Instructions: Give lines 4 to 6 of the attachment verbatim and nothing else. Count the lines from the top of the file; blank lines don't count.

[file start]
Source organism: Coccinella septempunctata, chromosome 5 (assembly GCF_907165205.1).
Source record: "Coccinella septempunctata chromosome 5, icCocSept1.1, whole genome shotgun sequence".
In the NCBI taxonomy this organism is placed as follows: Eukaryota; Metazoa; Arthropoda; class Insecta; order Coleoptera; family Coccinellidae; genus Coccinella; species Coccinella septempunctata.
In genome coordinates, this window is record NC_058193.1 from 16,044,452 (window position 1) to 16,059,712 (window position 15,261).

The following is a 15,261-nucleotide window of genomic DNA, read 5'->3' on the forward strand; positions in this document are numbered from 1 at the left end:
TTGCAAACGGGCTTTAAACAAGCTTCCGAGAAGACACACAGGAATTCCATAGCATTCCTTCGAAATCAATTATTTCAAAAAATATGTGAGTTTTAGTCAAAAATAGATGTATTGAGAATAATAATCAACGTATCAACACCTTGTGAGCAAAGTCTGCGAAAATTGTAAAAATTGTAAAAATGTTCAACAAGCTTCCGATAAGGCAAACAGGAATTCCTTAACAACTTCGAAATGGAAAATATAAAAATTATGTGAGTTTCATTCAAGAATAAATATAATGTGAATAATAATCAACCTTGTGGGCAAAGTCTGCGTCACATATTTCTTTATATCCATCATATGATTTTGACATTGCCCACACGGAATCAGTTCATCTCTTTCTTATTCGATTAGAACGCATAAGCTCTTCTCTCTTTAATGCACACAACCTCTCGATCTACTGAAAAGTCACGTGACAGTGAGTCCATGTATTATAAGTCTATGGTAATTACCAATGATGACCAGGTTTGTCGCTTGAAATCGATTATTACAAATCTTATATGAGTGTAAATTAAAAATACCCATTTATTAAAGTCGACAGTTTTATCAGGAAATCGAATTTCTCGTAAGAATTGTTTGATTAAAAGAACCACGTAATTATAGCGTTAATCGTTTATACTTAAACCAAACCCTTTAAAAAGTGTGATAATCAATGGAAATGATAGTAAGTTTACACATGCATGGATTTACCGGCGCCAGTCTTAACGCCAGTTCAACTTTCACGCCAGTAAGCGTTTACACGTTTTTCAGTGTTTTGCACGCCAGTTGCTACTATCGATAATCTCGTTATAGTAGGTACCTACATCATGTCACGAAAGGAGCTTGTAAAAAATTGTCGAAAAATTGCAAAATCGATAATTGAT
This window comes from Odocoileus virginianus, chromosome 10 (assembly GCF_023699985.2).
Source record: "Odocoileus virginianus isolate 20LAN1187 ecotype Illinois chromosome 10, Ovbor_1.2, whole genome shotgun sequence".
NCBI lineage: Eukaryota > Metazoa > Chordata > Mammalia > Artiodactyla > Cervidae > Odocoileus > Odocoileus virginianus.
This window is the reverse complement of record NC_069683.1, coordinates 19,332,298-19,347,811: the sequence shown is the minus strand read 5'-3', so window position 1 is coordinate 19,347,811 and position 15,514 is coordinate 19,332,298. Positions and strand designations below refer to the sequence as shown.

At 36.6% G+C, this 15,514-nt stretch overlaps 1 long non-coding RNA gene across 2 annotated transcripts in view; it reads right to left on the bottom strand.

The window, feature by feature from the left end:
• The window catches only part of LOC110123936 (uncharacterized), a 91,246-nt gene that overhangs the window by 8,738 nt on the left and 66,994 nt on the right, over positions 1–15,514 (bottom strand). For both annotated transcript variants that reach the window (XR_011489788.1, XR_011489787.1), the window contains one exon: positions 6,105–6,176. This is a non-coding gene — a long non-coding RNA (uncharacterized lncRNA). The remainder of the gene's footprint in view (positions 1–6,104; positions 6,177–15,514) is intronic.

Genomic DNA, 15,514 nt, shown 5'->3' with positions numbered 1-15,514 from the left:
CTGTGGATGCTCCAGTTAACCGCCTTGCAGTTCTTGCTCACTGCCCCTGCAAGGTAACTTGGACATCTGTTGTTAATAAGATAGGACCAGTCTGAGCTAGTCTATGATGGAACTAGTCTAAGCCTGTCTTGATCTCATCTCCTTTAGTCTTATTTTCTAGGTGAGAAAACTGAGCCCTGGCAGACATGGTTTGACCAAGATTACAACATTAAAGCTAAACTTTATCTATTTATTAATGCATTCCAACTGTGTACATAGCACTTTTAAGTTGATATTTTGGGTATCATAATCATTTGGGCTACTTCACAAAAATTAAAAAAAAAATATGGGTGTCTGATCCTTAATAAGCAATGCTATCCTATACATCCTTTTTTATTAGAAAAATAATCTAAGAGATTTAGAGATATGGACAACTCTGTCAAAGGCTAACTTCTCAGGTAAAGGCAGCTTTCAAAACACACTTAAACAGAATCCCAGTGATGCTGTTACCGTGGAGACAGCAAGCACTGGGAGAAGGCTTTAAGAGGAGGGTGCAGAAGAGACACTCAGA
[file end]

In genome coordinates, this window is record NC_058193.1 from 16,044,452 (window position 1) to 16,059,712 (window position 15,261).

The following is a 15,261-nucleotide window of genomic DNA, read 5'->3' on the forward strand; positions in this document are numbered from 1 at the left end:
TTGCAAACGGGCTTTAAACAAGCTTCCGAGAAGACACACAGGAATTCCATAGCATTCCTTCGAAATCAATTATTTCAAAAAATATGTGAGTTTTAGTCAAAAATAGATGTATTGAGAATAATAATCAACGTATCAACACCTTGTGAGCAAAGTCTGCGAAAATTGTAAAAATTGTAAAAATGTTCAACAAGCTTCCGATAAGGCAAACAGGAATTCCTTAACAACTTCGAAATGGAAAATATAAAAATTATGTGAGTTTCATTCAAGAATAAATATAATGTGAATAATAATCAACCTTGTGGGCAAAGTCTGCGTCACATATTTCTTTATATCCATCATATGATTTTGACATTGCCCACACGGAATCAGTTCATCTCTTTCTTATTCGATTAGAACGCATAAGCTCTTCTCTCTTTAATGCACACAACCTCTCGATCTACTGAAAAGTCACGTGACAGTGAGTCCATGTATTATAAGTCTATGGTAATTACCAATGATGACCAGGTTTGTCGCTTGAAATCGATTATTACAAATCTTATATGAGTGTAAATTAAAAATACCCATTTATTAAAGTCGACAGTTTTATCAGGAAATCGAATTTCTCGTAAGAATTGTTTGATTAAAAGAACCACGTAATTATAGCGTTAATCGTTTATACTTAAACCAAACCCTTTAAAAAGTGTGATAATCAATGGAAATGATAGTAAGTTTACACATGCATGGATTTACCGGCGCCAGTCTTAACGCCAGTTCAACTTTCACGCCAGTAAGCGTTTACACGTTTTTCAGTGTTTTGCACGCCAGTTGCTACTATCGATAATCTCGTTATAGTAGGTACCTACATCATGTCACGAAAGGAGCTTGTAAAAAATTGTCGAAAAATTGCAAAATCGATAATTGAT